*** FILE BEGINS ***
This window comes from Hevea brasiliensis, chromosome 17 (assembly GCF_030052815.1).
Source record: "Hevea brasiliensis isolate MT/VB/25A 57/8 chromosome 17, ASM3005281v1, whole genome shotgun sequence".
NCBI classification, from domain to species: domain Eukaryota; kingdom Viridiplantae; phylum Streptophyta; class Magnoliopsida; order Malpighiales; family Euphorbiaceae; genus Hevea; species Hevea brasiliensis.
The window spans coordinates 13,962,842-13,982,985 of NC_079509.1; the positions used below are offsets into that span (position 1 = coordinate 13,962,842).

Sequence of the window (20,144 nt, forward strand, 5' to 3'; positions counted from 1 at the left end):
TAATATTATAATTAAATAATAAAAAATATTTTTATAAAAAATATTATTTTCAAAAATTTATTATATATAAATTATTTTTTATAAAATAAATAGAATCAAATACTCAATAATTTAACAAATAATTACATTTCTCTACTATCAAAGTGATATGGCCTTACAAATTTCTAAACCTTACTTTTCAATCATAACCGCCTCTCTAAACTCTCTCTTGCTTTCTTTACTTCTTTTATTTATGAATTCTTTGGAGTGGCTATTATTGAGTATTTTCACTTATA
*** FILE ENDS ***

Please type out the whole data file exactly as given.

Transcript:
This window comes from Hevea brasiliensis, chromosome 17 (assembly GCF_030052815.1).
Source record: "Hevea brasiliensis isolate MT/VB/25A 57/8 chromosome 17, ASM3005281v1, whole genome shotgun sequence".
NCBI classification, from domain to species: domain Eukaryota; kingdom Viridiplantae; phylum Streptophyta; class Magnoliopsida; order Malpighiales; family Euphorbiaceae; genus Hevea; species Hevea brasiliensis.
The window spans coordinates 13,962,842-13,982,985 of NC_079509.1; the positions used below are offsets into that span (position 1 = coordinate 13,962,842).

Sequence of the window (20,144 nt, forward strand, 5' to 3'; positions counted from 1 at the left end):
TAATATTATAATTAAATAATAAAAAATATTTTTATAAAAAATATTATTTTCAAAAATTTATTATATATAAATTATTTTTTATAAAATAAATAGAATCAAATACTCAATAATTTAACAAATAATTACATTTCTCTACTATCAAAGTGATATGGCCTTACAAATTTCTAAACCTTACTTTTCAATCATAACCGCCTCTCTAAACTCTCTCTTGCTTTCTTTACTTCTTTTATTTATGAATTCTTTGGAGTGGCTATTATTGAGTATTTTCACTTATA